It was on June 16, 1972, that a disturbance in the northwestern Caribbean became Tropical Storm Agnes, which went on to become one of the deadliest and most destructive tropical cyclones on record.
As the name indicated, it was the first tropical storm – one with peak winds of 39 mph – of that Atlantic Basin season. It formed right around the “normal” time for a first storm, and that was about its only claim to normality.
The 2017 season already has had an "A" storm, Arlene in April, and the National Hurricane Center’s outlook sees the potential for two more named storms by early next week. Typically a third one doesn’t occur until July 6.
Before those nascent storms earn names, we might get a peek at one of the changes the hurricane center made making in its advisory system under erstwhile director Rick Knabb, who has rejoined former employer, the Weather Channel. (The hurricane center hasn’t yet named his successor.)
For the first time the hurricane center has the option of posting advisories on incipient disturbances before they become depressions or tropical storms.
Also, in addition to the projected paths, the center will be generating “wind arrival” maps to let people know when they can expect to experience tropical-storm, another Knabb initiative.
Farther along in the career of potential storms, the hurricane center will continue to issue advisories for tropical storms even after they move into the higher latitudes and lose their so-called tropical characteristics.
The center took extreme heat in 2012 for dropping advisories after Sandy became “post-tropical” and proceeded to rip apart Long Beach Island, set a record for power outages inland, and flooded New York City.
One thing that won’t change is the Saffir-Simpson hurricane-rating scale, whose weakness was underscored by Agnes in 1972.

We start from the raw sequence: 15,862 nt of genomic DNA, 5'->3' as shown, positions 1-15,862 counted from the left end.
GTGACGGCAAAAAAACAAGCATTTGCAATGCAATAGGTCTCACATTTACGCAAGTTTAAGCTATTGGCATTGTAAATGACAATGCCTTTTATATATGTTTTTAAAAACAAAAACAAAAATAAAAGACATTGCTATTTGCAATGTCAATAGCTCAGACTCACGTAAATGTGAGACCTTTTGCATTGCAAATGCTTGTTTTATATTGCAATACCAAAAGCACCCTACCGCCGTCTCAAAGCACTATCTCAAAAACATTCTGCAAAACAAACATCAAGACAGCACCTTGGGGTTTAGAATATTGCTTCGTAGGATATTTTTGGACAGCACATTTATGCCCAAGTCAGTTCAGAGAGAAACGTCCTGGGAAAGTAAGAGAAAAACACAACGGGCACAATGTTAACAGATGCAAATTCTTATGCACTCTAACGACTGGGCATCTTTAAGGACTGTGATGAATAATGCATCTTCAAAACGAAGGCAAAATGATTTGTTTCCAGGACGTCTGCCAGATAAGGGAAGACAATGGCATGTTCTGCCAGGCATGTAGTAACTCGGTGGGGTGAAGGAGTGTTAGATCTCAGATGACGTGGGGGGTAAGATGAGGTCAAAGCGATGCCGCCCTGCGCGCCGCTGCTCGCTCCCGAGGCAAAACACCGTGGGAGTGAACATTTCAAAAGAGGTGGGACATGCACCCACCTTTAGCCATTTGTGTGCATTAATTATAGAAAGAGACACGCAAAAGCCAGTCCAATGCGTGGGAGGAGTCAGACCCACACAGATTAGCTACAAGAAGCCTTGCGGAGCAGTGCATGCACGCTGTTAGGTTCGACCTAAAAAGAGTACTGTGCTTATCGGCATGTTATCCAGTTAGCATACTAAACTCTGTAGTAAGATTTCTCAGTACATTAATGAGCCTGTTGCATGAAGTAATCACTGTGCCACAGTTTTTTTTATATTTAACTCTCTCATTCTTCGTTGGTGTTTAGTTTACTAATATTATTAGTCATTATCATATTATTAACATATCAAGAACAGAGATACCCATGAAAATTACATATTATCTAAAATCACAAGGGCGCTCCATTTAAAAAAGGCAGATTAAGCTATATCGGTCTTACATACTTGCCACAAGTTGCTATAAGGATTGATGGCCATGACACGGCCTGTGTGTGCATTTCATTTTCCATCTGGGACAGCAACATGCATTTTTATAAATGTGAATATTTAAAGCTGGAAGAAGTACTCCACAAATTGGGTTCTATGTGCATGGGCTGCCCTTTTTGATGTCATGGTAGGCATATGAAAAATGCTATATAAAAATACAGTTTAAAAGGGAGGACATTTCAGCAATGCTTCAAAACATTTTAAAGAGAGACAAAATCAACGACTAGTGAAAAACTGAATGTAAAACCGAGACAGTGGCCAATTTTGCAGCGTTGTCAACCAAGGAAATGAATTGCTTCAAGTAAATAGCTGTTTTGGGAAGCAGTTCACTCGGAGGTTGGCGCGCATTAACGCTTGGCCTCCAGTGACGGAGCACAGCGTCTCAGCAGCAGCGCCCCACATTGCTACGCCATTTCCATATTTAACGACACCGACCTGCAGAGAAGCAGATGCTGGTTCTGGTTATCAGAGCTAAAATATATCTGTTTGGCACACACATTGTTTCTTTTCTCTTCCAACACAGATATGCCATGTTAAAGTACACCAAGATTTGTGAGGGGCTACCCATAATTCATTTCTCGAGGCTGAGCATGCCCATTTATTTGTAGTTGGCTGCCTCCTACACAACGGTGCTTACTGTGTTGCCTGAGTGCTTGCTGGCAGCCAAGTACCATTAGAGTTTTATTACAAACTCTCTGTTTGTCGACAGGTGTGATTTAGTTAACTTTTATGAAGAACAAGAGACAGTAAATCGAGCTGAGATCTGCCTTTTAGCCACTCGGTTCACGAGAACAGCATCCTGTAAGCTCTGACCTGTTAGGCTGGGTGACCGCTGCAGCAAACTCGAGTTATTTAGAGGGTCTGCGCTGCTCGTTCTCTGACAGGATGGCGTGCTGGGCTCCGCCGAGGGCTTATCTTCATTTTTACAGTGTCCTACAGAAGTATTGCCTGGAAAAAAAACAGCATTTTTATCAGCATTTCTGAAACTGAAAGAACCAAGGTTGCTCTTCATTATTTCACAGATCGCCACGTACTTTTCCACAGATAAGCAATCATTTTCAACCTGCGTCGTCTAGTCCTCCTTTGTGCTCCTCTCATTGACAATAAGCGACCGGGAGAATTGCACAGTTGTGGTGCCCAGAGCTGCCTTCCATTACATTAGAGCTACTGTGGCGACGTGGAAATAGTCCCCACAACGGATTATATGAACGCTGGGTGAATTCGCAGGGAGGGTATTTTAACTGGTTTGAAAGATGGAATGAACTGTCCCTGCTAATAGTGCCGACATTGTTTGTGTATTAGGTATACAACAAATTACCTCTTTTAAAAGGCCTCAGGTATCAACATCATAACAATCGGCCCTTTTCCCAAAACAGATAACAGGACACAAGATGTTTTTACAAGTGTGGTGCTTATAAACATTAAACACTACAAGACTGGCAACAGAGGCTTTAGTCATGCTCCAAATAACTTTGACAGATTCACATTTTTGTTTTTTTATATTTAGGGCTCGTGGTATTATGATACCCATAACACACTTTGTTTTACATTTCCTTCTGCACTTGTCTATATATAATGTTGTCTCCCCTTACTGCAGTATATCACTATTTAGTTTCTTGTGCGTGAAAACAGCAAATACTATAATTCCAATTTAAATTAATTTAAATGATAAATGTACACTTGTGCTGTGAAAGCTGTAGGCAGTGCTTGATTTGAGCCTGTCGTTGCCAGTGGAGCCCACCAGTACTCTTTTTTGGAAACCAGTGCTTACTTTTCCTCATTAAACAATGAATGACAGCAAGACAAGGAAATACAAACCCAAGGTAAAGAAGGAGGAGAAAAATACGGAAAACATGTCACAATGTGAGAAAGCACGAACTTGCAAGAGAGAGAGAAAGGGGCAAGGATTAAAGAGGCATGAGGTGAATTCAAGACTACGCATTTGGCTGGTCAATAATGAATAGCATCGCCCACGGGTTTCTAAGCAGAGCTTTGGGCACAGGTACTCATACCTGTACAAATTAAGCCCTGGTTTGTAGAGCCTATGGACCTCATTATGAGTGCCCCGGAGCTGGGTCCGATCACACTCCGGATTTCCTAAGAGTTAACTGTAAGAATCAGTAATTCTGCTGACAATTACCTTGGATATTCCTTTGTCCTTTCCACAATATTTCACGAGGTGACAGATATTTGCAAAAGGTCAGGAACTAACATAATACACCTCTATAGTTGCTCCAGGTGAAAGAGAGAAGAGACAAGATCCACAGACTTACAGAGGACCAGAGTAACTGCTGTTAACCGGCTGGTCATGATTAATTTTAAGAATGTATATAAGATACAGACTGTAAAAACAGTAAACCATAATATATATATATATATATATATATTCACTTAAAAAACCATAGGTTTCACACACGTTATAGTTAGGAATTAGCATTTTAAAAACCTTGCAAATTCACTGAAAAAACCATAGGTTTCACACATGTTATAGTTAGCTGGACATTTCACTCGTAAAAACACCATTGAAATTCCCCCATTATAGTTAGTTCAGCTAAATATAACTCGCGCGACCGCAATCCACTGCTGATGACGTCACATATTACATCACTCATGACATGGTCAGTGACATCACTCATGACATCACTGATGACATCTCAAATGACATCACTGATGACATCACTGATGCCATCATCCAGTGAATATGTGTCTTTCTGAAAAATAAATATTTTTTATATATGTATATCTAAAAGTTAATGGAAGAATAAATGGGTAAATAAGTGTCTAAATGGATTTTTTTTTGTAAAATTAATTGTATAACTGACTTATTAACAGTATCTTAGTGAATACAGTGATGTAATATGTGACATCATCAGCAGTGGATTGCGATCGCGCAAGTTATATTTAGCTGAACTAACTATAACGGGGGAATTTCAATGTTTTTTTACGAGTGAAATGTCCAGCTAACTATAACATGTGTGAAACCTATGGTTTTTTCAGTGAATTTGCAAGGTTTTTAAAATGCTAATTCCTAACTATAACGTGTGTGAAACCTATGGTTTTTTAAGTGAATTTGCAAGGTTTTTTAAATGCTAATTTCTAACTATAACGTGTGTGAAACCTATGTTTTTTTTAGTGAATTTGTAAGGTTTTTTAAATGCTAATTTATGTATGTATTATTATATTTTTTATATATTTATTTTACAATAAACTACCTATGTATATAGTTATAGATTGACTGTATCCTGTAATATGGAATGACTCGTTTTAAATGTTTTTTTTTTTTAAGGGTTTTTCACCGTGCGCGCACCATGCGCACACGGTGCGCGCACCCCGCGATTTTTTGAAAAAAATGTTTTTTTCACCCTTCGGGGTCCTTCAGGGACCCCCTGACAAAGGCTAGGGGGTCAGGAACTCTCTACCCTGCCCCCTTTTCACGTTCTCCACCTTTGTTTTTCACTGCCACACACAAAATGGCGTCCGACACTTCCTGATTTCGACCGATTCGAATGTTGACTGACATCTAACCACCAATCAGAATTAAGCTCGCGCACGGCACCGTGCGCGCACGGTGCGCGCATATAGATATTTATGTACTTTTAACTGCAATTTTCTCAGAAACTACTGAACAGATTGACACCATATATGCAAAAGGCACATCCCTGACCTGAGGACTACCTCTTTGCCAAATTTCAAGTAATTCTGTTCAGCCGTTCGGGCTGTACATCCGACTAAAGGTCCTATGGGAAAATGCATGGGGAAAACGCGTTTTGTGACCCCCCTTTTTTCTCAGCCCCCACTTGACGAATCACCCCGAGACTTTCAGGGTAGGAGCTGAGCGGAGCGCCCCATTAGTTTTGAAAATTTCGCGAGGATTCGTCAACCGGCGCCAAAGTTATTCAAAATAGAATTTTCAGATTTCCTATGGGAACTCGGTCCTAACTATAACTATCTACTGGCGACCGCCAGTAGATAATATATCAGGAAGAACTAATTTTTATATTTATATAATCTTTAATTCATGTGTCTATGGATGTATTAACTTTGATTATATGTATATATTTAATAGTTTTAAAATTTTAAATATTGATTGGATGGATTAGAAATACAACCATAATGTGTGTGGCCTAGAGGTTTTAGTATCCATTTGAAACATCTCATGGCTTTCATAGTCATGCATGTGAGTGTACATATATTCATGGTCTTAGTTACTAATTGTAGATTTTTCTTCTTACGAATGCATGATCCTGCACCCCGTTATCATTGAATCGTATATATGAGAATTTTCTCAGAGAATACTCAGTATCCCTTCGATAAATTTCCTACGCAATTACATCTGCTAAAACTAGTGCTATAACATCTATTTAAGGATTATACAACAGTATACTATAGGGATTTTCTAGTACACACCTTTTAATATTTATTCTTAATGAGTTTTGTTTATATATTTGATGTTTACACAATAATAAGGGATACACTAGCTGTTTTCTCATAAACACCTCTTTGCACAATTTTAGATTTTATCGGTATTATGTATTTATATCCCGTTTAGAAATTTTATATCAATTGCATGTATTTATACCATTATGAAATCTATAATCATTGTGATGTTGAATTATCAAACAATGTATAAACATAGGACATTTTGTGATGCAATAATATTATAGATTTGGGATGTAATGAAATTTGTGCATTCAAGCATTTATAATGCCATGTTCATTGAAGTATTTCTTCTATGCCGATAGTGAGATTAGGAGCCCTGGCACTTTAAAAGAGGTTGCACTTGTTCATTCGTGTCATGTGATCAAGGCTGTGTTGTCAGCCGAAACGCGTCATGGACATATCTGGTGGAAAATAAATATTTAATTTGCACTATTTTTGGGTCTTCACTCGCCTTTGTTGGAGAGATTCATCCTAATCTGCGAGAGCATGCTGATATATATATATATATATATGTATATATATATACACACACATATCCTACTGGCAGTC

The hurricane scale takes into account only peak winds, with 74 mph being the threshold for a hurricane, and 111 mph for a “major hurricane.”
Agnes, which became a hurricane in the Gulf of Mexico before reverting to a tropical storm, later merged with another system and mutated into a destructive rainstorm, doing much of its damage long after it was stripped of hurricane status.
It was blamed for more than 120 deaths, 45 in flood-ravaged Pennsylvania. Touring the region by helicopter, President Nixon declared: “We saw devastation everywhere.”
Improving upon the wind scale has been an elusive pursuit, Knabb said in an interview last week.
“We in the meteorological community have been debating and thinking and discussing that for years and years,” said Knabb, who became the center’s director in 2012. )Incidentally, it is still searching for a replacement.)
“There is no one scale that could possibly convey all the wind and water hazards,” he said. “There are too many factors.”
For now, he said, the best strategy is to talk about individual hazards – forecasts that address how much rain could how, who strong the winds might be, how far a storm surge might penetrate.
As Agnes proved, it's not always just about the wind.